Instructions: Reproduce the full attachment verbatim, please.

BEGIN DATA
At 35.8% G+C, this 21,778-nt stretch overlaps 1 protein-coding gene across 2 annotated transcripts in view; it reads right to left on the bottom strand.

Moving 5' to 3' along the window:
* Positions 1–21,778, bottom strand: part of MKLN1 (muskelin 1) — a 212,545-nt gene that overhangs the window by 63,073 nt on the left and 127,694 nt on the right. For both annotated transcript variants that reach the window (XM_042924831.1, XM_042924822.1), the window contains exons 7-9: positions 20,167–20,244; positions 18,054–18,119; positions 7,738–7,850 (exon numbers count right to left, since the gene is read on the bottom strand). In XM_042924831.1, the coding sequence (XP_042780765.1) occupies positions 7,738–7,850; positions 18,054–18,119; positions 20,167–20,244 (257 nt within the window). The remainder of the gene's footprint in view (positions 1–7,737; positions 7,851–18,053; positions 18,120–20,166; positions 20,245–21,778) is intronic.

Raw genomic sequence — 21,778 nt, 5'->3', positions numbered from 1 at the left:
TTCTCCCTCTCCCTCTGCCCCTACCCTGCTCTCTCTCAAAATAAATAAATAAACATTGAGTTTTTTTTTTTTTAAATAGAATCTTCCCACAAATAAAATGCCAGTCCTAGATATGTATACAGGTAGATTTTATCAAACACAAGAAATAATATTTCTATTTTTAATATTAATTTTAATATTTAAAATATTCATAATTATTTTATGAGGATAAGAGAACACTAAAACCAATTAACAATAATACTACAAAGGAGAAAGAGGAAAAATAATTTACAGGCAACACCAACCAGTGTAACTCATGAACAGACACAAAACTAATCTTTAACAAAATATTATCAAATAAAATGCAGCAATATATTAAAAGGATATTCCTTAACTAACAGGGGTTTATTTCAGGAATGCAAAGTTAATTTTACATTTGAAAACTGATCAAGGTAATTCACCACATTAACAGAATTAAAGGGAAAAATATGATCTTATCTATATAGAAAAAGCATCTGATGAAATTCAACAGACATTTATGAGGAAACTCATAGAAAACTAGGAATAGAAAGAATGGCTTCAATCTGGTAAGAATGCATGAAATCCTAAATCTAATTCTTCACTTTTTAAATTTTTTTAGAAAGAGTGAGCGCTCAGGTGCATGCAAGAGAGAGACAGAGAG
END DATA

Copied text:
At 35.8% G+C, this 21,778-nt stretch overlaps 1 protein-coding gene across 2 annotated transcripts in view; it reads right to left on the bottom strand.

Moving 5' to 3' along the window:
* Positions 1–21,778, bottom strand: part of MKLN1 (muskelin 1) — a 212,545-nt gene that overhangs the window by 63,073 nt on the left and 127,694 nt on the right. For both annotated transcript variants that reach the window (XM_042924831.1, XM_042924822.1), the window contains exons 7-9: positions 20,167–20,244; positions 18,054–18,119; positions 7,738–7,850 (exon numbers count right to left, since the gene is read on the bottom strand). In XM_042924831.1, the coding sequence (XP_042780765.1) occupies positions 7,738–7,850; positions 18,054–18,119; positions 20,167–20,244 (257 nt within the window). The remainder of the gene's footprint in view (positions 1–7,737; positions 7,851–18,053; positions 18,120–20,166; positions 20,245–21,778) is intronic.

Raw genomic sequence — 21,778 nt, 5'->3', positions numbered from 1 at the left:
TTCTCCCTCTCCCTCTGCCCCTACCCTGCTCTCTCTCAAAATAAATAAATAAACATTGAGTTTTTTTTTTTTTAAATAGAATCTTCCCACAAATAAAATGCCAGTCCTAGATATGTATACAGGTAGATTTTATCAAACACAAGAAATAATATTTCTATTTTTAATATTAATTTTAATATTTAAAATATTCATAATTATTTTATGAGGATAAGAGAACACTAAAACCAATTAACAATAATACTACAAAGGAGAAAGAGGAAAAATAATTTACAGGCAACACCAACCAGTGTAACTCATGAACAGACACAAAACTAATCTTTAACAAAATATTATCAAATAAAATGCAGCAATATATTAAAAGGATATTCCTTAACTAACAGGGGTTTATTTCAGGAATGCAAAGTTAATTTTACATTTGAAAACTGATCAAGGTAATTCACCACATTAACAGAATTAAAGGGAAAAATATGATCTTATCTATATAGAAAAAGCATCTGATGAAATTCAACAGACATTTATGAGGAAACTCATAGAAAACTAGGAATAGAAAGAATGGCTTCAATCTGGTAAGAATGCATGAAATCCTAAATCTAATTCTTCACTTTTTAAATTTTTTTAGAAAGAGTGAGCGCTCAGGTGCATGCAAGAGAGAGACAGAGAG